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BC’s Tales of the Pacific |  Old cruise ships given new lives as condos

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HERE at the column, we have kept an eye on the declining cruise industry.

Covid-19 has proven deadly not just to humans, but to many industries as well. Tourism is hurting, hotels and restaurants are on life support. We can all agree that many segments of the modern economy will not be here in the post-Covid world. If the cruise industry survives, it will be reduced and reimagined. But what to do with all the cruise ships that are being retired and taken out of service?

Most large companies are granting early retirement to their vessels. Normally, a ship could extend its working life by being sold to a smaller cruise company, one that ran smaller routes in out-of-the-way places. But most smaller operators are folding up. They simply aren’t there to absorb the ships that larger companies no longer want.

Until now, the answer had been the scrapyard. Ship breakers in Turkey and India have reaped a large harvest of retired cruise ships. Their beaches are littered with ships waiting to be taken apart. But entrepreneurs have found another, more noble purpose. Housing.

A company called Ocean Builders has purchased the cruise ship Pacific Dawn with the purpose of turning it into a floating community in the Gulf of Panama. Chad Elwartowski, a pioneer in Seasteading, is spearheading the effort. He says, “We look forward to creating a hub for technology and innovation here in Panama. Our goal is to figure out how to live sustainably on the sea and chart new waters in this new frontier.”

Elwartowski and the rest of the Ocean Builders team hopes that the cruise ship turned condominium complex will attract young, adventurous entrepreneurs, especially those in the field of information technology. They envision Pacific Dawn as a hub of technology and research, not just in oceanography.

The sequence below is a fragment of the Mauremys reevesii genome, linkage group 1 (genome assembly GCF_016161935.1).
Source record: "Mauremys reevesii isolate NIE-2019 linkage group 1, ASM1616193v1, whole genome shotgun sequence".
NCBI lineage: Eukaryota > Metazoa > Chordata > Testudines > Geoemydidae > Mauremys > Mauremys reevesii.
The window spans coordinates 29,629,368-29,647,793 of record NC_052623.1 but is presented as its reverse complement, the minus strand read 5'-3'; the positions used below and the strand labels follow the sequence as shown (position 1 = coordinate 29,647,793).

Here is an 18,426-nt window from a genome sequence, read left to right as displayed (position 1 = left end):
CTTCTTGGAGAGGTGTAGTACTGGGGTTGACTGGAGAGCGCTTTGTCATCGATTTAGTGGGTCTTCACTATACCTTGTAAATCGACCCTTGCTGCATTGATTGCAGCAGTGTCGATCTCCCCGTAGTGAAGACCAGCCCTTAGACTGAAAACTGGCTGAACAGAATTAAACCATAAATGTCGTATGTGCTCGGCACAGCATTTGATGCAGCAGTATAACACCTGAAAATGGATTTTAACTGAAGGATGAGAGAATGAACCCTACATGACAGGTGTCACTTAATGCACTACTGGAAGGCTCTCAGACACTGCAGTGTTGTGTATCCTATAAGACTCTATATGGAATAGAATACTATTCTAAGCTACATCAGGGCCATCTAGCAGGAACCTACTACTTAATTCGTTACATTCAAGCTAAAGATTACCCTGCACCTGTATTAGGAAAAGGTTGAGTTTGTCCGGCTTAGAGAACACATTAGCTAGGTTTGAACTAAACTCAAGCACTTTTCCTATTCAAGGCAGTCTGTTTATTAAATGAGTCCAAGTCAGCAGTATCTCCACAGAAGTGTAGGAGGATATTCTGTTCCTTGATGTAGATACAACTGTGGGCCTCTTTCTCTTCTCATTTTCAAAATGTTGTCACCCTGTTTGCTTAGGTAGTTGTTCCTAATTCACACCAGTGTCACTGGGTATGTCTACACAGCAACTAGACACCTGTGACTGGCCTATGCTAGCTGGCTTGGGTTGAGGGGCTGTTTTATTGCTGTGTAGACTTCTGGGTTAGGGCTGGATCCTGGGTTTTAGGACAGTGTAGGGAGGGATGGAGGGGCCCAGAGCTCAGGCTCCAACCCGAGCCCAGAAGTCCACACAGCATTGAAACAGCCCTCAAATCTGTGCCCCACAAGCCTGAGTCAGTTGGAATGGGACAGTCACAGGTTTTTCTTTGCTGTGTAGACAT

The plan is to sell many of the cabins as personal condos and to keep some of the cabins for visitors. All services necessary for life, such as laundry and housekeeping, will be available and the restaurants will stay open both for residents and guests. Other entertainment venues such as movie theaters and concert halls, along with office space, will also be available. In short, everything a person needs to live a normal, healthy life, albeit one at sea, will be there.

Buyers will acquire full ownership of the cabin and enjoy the rights and privileges similar to those that own condominiums on land. They will pay a monthly fee to cover operating expenses and will be subject to condo-style rules. The plan is to eventually sell over seven hundred cabins for a total live-aboard population of two thousand people.

Elwartowski adds, “Our idea for families with children is to buy a balcony or ocean view room for the parents and purchase a cheaper interior room across the hall for the children. We would like to think of your cabin as your bedroom while your living room is the rest of the ship.” Those who buy two adjacent cabins may connect them using doors, provided there is no bulkhead between them.

Several months ago, we discussed the possibility of floating cities at sea. Pacific Dawn is a huge step in that direction. Although the ship will have a permanent anchorage in the Gulf of Panama, just a few miles from the entrance to the canal, there is nothing to stop it from travelling around. If successful, it could be first of many such ship-based communities, each the size of a small city.

Could this be a partial answer to population pressures worldwide? Could this provide a useful alternative to scrapping hundreds of unwanted cruise ships? Is life on the water sustainable? Ocean Builders, you have our attention. I cannot wait to see where you go with this.

 

 

 

BC Cook, PhD lived on Saipan and has taught history for 20 years. He currently resides on the mainland U.S.

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